As I mentioned
many times before, objective measurements don't always correlate to subjective
sound quality. Overall, the 5.1's had a fairly flat frequency response, but
that did not lead me to pronounce the set as "hi-fi." On the contrary,
the satellites succeeded in mangling the human voice to a moderate degree.
In the 300Hz-3KHz all important vocal range, the response bounced up and down,
yo-yo like, even though the total range of error varied no more than 7dB.
center channel quality suffered a similar fate. Definitely on the "muddy"
side, what should have been clean, clear midrange ended up sounding more akin
to AM radio than full range as JazzSpeakers' webpage claims. To confirm or
deny midrange listenenablilty, several Dolby Pro Logic movies were dusted
off and popped into my Sony professional editing VHS deck. Over several days
of surround effects, I have come to one conclusion. Broadcast engineers need
to use more of them. Many times, the only cool sounds emanating from the rear
pair amounted to only heavily reverbed main channel incident sound. Note to
self: PBS nature specials sound the coolest.
measured extremely well from such large drivers. But, just as in the case
of the dreadful Diamond
Audio 3025's, attempting to push a large driver a full octave beyond it's
intended range creates a high frequency distortion and compression that effectively
renders anything upwards of 10KHz a moot point.
I feel for
the poor, overworked 4" subwoofer. Now, I usually think of a subwoofer
as a driver of at least 12 inches in diameter; however, with computer audio's
new math, the foot long boomers shrink to a fraction of their intended size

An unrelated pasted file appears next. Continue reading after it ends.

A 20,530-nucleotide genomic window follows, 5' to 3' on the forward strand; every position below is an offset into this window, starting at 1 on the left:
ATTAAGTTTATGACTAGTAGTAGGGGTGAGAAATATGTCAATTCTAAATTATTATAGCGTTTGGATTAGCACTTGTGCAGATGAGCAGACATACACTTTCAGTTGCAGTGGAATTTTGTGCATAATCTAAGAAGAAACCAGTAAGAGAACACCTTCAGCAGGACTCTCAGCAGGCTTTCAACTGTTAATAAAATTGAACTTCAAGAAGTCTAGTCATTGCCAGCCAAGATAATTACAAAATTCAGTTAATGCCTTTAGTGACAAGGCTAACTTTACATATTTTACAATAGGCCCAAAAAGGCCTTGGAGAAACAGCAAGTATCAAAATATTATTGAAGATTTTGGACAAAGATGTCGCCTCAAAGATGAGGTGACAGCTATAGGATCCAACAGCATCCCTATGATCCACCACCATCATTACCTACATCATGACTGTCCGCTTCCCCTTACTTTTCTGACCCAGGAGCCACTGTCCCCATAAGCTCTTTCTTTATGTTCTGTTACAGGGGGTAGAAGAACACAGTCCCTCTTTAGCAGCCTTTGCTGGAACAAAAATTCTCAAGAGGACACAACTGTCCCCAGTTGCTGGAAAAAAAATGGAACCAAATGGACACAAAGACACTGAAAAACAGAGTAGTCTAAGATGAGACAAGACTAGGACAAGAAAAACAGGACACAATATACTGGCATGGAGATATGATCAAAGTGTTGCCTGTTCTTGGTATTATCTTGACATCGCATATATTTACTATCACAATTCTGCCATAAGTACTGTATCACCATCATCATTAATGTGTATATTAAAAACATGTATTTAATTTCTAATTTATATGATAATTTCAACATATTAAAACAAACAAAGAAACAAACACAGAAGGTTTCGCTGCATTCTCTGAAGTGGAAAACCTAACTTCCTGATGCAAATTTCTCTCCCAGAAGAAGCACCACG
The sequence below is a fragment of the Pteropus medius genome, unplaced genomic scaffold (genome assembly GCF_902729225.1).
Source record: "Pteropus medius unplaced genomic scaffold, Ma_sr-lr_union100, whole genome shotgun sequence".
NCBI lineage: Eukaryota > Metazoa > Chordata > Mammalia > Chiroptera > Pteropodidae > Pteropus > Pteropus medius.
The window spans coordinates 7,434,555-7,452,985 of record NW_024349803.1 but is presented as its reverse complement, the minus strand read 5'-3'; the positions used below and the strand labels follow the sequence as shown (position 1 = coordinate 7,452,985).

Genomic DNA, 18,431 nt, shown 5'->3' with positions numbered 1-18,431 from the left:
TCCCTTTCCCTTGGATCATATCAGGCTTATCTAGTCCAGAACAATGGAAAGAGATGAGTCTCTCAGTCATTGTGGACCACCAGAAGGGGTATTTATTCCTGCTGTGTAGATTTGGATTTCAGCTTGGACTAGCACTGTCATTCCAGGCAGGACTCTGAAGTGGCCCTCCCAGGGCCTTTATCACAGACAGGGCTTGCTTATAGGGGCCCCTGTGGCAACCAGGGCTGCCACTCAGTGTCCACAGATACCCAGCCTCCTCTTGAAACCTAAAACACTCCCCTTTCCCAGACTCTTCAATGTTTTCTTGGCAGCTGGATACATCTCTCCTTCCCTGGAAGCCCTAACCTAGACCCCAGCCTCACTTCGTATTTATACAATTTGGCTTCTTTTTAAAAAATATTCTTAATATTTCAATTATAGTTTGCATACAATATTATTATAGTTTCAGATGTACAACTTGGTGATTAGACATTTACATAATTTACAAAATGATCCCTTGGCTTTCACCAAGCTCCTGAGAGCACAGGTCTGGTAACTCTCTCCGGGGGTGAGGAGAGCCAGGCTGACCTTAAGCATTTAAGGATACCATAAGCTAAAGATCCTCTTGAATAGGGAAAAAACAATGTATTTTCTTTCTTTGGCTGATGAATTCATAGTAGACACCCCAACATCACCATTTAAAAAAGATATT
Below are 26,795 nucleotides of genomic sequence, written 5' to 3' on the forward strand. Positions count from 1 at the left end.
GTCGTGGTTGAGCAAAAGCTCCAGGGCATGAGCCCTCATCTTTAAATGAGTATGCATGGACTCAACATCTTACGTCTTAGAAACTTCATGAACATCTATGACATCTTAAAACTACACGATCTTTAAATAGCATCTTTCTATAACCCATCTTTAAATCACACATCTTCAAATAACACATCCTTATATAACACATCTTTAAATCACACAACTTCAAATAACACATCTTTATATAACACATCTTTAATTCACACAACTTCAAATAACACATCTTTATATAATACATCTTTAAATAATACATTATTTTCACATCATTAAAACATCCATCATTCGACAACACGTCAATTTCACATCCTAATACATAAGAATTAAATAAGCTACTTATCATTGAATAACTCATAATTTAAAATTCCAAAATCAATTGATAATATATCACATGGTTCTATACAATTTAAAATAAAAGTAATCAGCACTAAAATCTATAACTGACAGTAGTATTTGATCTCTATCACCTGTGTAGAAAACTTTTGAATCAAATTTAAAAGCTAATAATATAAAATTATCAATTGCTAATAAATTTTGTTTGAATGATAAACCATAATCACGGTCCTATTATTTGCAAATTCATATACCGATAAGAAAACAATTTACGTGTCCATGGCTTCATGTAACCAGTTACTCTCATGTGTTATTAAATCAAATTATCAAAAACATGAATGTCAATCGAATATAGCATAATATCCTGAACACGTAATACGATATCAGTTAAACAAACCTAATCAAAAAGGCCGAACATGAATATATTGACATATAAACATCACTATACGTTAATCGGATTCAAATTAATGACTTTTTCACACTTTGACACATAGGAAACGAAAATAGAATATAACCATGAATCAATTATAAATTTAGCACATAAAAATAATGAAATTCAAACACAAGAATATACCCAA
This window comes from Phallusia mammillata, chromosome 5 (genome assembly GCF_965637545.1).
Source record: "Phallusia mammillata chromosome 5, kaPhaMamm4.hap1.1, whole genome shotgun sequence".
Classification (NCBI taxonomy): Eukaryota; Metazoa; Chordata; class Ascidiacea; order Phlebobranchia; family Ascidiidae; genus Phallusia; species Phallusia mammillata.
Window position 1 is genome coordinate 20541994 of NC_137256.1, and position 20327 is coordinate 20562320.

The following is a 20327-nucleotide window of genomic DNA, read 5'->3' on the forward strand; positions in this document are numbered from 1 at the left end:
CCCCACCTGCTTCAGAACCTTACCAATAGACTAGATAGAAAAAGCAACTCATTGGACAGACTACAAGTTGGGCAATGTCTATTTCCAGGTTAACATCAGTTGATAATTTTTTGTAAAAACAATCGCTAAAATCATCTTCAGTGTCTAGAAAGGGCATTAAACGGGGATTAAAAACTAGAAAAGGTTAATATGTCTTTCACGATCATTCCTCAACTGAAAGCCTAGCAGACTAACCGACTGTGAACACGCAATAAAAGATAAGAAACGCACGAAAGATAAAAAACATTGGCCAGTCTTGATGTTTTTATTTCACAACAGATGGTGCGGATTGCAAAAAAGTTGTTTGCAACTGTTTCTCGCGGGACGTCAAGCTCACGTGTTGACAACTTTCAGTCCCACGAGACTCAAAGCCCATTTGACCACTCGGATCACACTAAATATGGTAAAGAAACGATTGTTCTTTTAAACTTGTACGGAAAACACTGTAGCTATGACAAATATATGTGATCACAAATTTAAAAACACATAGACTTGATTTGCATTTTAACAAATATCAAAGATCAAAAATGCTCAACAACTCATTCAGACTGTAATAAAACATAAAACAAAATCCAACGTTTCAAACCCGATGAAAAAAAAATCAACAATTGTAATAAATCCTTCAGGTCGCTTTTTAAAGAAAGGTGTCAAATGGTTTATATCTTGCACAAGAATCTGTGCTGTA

and are forced to vibrate through all sorts of low end boosting contraptions,
both front and rear loaded. This was the most incredible 4" driver I
ever heard. It pumped sound out like nothing I've ever felt. The problem was,
it barely pushed out anything below 95Hz--hardly considered as subwoofer quality.
Below 85Hz, it simply gave up. The sub should have been at least a 6"
unit minimum, period.
over the long term was only moderately acceptable. At least I didn't get any
audio headaches, which has happened a few times with an unclear midrange.
Classical music was an embarrassment. The ROCCO's weren't up to timpani much
It must be
emphasized that these units have no U.S. distribution channel. An equivalent
web price might well be cut down to half in the online market but I have yet
to find any mention of JazzSpeakers products in any search engine I normally
use. One thing is for sure: the ROCCO 5.1's offer high quantity
to the buyer. Sporting two Dolby standards in addition to normal stereo playback,
this setup can easily fill a 500 square foot area with a 110dB total sound
output. I believe that this is a company to watch for an eventual U.S presence.
If their designers are allowed to tweak the 5.1's midrange drivers and add
a proper subwoofer, we just might have a great product in the near future.